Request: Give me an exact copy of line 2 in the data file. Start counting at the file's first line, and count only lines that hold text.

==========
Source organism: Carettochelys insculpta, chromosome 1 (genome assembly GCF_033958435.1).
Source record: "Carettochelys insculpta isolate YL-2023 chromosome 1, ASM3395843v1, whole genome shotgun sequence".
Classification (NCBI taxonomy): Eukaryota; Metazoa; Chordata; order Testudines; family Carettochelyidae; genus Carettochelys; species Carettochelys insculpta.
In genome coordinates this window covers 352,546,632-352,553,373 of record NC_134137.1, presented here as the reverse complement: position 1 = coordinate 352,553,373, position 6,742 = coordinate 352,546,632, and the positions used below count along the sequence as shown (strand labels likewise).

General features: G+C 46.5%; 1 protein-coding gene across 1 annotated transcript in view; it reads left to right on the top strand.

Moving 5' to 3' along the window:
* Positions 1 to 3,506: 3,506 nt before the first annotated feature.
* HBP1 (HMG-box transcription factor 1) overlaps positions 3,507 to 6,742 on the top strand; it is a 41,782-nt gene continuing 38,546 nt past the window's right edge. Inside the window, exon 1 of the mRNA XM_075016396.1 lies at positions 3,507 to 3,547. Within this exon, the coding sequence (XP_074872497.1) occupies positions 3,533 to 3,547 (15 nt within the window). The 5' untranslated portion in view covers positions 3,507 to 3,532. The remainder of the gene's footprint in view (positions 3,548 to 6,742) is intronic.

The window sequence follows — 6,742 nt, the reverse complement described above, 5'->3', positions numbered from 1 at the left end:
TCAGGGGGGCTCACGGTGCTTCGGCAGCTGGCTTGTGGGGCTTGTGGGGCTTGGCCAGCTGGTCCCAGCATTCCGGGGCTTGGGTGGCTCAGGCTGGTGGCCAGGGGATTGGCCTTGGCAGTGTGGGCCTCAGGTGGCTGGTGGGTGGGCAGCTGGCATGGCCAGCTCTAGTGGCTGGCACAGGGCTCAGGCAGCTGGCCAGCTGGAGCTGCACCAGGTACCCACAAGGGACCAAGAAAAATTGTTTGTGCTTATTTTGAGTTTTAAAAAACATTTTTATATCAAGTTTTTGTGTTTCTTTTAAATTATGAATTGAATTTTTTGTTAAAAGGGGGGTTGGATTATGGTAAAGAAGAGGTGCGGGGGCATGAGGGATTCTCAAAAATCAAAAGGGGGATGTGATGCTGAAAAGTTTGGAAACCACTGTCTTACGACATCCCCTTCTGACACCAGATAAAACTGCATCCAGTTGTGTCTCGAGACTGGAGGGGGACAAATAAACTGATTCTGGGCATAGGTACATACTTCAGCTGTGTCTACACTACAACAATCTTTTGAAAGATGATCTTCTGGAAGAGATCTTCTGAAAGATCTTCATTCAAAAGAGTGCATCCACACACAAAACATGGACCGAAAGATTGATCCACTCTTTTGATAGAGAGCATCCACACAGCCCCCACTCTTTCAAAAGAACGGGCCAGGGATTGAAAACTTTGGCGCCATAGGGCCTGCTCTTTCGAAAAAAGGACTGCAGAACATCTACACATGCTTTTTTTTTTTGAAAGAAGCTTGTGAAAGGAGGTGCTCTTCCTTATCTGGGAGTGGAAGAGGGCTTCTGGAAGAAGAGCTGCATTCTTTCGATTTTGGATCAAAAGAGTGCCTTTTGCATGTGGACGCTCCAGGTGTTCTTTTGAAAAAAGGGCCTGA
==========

Source record: "Carettochelys insculpta isolate YL-2023 chromosome 1, ASM3395843v1, whole genome shotgun sequence".